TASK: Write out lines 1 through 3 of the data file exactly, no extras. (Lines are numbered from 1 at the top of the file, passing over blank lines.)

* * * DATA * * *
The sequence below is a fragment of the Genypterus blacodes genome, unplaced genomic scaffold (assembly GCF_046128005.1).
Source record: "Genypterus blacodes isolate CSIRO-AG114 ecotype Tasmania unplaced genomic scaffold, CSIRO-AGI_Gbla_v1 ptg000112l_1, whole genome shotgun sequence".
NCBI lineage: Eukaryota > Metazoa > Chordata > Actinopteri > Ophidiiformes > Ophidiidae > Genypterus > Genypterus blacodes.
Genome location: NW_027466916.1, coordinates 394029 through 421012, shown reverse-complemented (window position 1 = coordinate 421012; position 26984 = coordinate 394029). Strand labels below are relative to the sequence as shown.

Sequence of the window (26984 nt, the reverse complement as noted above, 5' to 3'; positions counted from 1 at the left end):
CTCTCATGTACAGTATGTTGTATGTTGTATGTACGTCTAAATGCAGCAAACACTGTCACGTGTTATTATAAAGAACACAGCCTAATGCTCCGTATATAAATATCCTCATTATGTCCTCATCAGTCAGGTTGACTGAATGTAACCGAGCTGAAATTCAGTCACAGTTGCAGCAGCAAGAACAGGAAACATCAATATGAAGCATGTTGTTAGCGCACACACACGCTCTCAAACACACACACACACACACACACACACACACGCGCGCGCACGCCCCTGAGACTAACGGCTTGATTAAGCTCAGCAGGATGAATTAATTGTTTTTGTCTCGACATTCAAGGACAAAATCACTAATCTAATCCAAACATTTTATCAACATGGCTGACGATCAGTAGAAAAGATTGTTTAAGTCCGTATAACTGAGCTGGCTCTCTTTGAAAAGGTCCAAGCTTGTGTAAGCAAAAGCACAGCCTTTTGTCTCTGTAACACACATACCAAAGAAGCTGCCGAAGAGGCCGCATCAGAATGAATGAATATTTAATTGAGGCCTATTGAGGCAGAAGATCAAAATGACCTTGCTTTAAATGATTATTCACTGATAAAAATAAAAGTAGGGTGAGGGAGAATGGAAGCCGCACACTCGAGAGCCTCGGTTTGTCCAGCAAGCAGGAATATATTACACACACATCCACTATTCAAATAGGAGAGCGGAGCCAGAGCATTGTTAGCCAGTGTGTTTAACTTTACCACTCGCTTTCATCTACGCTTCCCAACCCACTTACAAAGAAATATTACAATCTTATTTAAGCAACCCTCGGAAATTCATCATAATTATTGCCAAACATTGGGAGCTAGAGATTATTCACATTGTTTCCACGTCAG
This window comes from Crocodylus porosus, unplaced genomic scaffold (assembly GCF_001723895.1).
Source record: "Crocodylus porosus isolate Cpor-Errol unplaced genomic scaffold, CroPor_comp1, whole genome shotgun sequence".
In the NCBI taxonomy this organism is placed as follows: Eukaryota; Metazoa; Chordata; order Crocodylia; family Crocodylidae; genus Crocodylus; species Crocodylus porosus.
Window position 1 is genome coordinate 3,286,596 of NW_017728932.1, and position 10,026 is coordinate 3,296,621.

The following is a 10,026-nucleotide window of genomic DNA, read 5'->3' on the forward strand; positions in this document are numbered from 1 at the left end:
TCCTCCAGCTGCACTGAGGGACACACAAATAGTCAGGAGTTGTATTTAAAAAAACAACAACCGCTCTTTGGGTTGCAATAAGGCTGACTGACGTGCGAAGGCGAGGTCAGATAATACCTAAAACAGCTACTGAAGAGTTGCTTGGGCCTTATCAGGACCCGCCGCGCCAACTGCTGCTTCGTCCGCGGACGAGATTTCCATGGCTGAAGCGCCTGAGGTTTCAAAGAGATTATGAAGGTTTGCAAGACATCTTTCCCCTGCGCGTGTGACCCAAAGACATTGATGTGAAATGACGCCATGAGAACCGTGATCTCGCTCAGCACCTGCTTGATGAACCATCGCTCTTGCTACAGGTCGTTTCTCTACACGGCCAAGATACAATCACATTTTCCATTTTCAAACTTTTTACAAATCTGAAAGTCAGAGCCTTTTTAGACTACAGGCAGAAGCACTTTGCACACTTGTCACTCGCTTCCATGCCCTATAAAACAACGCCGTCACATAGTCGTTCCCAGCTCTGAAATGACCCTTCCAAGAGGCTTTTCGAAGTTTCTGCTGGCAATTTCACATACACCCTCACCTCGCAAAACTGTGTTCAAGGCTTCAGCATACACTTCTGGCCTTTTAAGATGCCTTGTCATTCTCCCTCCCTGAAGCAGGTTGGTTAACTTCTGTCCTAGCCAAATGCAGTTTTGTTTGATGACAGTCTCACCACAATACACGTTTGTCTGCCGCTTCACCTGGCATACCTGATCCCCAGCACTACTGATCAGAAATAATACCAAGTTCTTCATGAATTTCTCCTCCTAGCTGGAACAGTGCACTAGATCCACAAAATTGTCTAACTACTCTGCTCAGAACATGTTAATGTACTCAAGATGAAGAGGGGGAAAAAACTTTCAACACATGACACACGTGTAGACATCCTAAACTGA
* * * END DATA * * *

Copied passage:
The sequence below is a fragment of the Genypterus blacodes genome, unplaced genomic scaffold (assembly GCF_046128005.1).
Source record: "Genypterus blacodes isolate CSIRO-AG114 ecotype Tasmania unplaced genomic scaffold, CSIRO-AGI_Gbla_v1 ptg000112l_1, whole genome shotgun sequence".
NCBI lineage: Eukaryota > Metazoa > Chordata > Actinopteri > Ophidiiformes > Ophidiidae > Genypterus > Genypterus blacodes.